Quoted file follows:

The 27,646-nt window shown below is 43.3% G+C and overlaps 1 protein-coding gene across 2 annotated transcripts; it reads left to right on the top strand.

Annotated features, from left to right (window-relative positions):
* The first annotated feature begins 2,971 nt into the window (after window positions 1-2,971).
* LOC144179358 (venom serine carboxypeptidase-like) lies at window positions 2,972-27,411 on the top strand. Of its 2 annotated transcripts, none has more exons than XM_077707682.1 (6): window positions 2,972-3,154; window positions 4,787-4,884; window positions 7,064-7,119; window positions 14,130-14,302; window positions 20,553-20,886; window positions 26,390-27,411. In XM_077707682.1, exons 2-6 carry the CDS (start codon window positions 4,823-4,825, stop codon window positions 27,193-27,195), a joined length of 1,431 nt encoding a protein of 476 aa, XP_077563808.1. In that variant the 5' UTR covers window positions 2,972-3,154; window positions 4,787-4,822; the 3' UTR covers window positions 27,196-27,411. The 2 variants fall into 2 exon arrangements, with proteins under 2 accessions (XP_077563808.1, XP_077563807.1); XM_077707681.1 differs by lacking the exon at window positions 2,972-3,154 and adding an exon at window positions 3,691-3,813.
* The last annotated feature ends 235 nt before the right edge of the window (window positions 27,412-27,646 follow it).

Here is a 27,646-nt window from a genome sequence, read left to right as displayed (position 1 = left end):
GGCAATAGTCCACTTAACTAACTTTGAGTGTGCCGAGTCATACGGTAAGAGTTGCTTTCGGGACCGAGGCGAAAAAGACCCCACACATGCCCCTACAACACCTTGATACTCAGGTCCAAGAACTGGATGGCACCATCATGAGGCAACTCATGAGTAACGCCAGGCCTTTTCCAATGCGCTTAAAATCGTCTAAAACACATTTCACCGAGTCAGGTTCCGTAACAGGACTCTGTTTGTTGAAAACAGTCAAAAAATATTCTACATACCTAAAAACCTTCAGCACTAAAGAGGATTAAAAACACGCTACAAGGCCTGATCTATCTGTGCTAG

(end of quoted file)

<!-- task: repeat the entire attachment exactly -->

The 27,646-nt window shown below is 43.3% G+C and overlaps 1 protein-coding gene across 2 annotated transcripts; it reads left to right on the top strand.

Annotated features, from left to right (window-relative positions):
* The first annotated feature begins 2,971 nt into the window (after window positions 1-2,971).
* LOC144179358 (venom serine carboxypeptidase-like) lies at window positions 2,972-27,411 on the top strand. Of its 2 annotated transcripts, none has more exons than XM_077707682.1 (6): window positions 2,972-3,154; window positions 4,787-4,884; window positions 7,064-7,119; window positions 14,130-14,302; window positions 20,553-20,886; window positions 26,390-27,411. In XM_077707682.1, exons 2-6 carry the CDS (start codon window positions 4,823-4,825, stop codon window positions 27,193-27,195), a joined length of 1,431 nt encoding a protein of 476 aa, XP_077563808.1. In that variant the 5' UTR covers window positions 2,972-3,154; window positions 4,787-4,822; the 3' UTR covers window positions 27,196-27,411. The 2 variants fall into 2 exon arrangements, with proteins under 2 accessions (XP_077563808.1, XP_077563807.1); XM_077707681.1 differs by lacking the exon at window positions 2,972-3,154 and adding an exon at window positions 3,691-3,813.
* The last annotated feature ends 235 nt before the right edge of the window (window positions 27,412-27,646 follow it).

Here is a 27,646-nt window from a genome sequence, read left to right as displayed (position 1 = left end):
GGCAATAGTCCACTTAACTAACTTTGAGTGTGCCGAGTCATACGGTAAGAGTTGCTTTCGGGACCGAGGCGAAAAAGACCCCACACATGCCCCTACAACACCTTGATACTCAGGTCCAAGAACTGGATGGCACCATCATGAGGCAACTCATGAGTAACGCCAGGCCTTTTCCAATGCGCTTAAAATCGTCTAAAACACATTTCACCGAGTCAGGTTCCGTAACAGGACTCTGTTTGTTGAAAACAGTCAAAAAATATTCTACATACCTAAAAACCTTCAGCACTAAAGAGGATTAAAAACACGCTACAAGGCCTGATCTATCTGTGCTAG